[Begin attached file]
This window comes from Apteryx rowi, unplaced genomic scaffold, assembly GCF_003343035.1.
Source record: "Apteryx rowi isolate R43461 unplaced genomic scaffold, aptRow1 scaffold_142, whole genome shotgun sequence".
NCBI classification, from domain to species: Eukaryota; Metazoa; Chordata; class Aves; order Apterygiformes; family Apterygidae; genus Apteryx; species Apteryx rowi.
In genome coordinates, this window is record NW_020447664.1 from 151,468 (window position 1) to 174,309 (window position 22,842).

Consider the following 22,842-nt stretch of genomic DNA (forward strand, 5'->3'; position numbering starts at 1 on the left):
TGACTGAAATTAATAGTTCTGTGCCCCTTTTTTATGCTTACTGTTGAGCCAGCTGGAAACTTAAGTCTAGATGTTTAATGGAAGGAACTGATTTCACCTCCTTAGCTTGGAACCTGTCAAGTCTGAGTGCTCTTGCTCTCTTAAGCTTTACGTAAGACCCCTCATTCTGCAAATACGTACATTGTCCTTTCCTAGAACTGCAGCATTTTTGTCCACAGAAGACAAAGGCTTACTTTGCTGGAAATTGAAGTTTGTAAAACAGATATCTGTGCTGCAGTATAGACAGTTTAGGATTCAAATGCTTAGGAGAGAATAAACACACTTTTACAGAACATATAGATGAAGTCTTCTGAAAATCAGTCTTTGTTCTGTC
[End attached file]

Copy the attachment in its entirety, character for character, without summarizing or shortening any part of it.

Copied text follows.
This window comes from Apteryx rowi, unplaced genomic scaffold, assembly GCF_003343035.1.
Source record: "Apteryx rowi isolate R43461 unplaced genomic scaffold, aptRow1 scaffold_142, whole genome shotgun sequence".
NCBI classification, from domain to species: Eukaryota; Metazoa; Chordata; class Aves; order Apterygiformes; family Apterygidae; genus Apteryx; species Apteryx rowi.
In genome coordinates, this window is record NW_020447664.1 from 151,468 (window position 1) to 174,309 (window position 22,842).

Consider the following 22,842-nt stretch of genomic DNA (forward strand, 5'->3'; position numbering starts at 1 on the left):
TGACTGAAATTAATAGTTCTGTGCCCCTTTTTTATGCTTACTGTTGAGCCAGCTGGAAACTTAAGTCTAGATGTTTAATGGAAGGAACTGATTTCACCTCCTTAGCTTGGAACCTGTCAAGTCTGAGTGCTCTTGCTCTCTTAAGCTTTACGTAAGACCCCTCATTCTGCAAATACGTACATTGTCCTTTCCTAGAACTGCAGCATTTTTGTCCACAGAAGACAAAGGCTTACTTTGCTGGAAATTGAAGTTTGTAAAACAGATATCTGTGCTGCAGTATAGACAGTTTAGGATTCAAATGCTTAGGAGAGAATAAACACACTTTTACAGAACATATAGATGAAGTCTTCTGAAAATCAGTCTTTGTTCTGTC